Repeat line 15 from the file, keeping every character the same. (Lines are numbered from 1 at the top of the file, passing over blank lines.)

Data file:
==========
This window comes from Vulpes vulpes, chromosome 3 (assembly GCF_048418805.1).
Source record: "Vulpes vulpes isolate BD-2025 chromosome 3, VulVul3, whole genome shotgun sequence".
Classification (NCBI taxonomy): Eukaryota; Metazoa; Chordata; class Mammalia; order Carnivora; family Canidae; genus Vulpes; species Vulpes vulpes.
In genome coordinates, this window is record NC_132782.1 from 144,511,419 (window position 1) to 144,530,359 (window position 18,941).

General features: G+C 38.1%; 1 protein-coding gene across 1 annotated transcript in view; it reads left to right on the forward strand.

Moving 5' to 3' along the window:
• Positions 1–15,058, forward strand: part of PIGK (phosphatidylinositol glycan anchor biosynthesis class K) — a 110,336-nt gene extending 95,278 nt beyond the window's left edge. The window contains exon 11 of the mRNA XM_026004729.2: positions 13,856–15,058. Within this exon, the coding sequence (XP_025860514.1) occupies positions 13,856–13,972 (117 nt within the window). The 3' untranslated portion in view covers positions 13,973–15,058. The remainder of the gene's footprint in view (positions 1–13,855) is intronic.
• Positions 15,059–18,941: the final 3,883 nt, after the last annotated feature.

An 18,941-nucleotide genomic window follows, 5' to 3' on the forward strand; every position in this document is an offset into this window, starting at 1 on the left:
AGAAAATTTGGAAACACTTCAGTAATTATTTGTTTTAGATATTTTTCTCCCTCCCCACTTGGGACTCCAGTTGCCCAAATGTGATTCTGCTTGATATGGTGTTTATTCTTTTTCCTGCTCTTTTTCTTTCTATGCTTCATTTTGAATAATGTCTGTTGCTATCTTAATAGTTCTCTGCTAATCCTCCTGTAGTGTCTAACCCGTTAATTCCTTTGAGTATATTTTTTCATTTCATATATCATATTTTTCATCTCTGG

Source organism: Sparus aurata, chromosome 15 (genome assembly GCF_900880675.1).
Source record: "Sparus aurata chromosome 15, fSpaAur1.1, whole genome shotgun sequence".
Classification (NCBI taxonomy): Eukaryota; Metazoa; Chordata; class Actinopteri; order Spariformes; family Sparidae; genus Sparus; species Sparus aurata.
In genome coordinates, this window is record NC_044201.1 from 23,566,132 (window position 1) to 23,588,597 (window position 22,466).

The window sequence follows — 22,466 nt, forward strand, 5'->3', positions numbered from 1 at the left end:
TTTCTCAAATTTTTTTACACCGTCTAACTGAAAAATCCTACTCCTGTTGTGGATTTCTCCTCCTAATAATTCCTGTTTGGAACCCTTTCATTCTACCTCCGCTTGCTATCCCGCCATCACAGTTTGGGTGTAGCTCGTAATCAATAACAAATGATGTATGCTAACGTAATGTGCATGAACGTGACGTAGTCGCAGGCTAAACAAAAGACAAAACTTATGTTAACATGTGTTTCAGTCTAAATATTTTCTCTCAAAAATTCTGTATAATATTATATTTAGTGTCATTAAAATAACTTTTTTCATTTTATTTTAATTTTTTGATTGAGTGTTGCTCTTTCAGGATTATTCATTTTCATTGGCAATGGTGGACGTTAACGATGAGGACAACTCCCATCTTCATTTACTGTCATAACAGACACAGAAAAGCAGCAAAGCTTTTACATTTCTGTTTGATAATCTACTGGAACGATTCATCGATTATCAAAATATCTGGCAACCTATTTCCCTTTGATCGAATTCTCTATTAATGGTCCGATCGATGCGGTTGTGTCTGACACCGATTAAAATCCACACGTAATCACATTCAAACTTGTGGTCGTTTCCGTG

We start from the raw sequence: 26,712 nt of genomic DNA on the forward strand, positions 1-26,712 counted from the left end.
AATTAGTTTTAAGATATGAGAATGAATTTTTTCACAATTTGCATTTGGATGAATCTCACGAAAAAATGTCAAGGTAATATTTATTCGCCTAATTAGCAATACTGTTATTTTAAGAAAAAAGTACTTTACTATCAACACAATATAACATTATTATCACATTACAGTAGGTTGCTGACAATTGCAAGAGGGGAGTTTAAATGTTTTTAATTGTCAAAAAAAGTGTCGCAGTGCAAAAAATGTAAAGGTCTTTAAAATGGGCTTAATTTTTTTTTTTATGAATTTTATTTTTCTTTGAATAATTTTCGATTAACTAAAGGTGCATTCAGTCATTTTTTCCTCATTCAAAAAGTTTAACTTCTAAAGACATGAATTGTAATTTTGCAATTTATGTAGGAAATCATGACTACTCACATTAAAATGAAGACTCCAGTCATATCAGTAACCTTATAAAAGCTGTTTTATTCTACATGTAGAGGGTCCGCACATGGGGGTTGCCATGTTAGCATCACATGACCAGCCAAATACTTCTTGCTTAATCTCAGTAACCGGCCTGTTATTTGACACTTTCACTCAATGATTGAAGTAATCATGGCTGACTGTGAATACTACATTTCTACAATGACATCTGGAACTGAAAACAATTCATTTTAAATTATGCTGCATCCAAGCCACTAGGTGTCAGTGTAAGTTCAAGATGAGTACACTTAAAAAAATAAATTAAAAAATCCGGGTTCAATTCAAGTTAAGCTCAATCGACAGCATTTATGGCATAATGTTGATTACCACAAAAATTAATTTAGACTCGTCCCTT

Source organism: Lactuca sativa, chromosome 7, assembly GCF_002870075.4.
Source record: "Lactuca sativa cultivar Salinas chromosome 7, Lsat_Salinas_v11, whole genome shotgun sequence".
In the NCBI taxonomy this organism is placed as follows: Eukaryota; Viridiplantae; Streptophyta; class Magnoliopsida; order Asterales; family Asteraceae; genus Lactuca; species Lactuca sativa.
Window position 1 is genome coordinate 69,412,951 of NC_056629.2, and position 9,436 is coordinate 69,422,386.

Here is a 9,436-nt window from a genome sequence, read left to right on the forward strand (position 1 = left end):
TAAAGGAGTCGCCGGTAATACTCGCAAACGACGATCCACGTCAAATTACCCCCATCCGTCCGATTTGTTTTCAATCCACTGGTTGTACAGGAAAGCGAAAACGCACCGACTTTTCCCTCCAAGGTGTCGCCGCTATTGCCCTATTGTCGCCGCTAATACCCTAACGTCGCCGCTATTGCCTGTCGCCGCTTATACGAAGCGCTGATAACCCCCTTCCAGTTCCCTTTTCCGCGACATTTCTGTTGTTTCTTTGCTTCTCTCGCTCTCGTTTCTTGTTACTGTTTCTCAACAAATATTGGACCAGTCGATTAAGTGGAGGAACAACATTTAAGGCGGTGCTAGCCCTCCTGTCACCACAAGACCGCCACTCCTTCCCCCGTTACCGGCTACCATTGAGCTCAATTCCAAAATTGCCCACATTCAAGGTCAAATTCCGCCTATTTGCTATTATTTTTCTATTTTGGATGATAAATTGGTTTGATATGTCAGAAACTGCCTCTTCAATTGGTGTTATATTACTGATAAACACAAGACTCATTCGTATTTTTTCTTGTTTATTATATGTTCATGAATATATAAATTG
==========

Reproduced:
The window sequence follows — 22,466 nt, forward strand, 5'->3', positions numbered from 1 at the left end: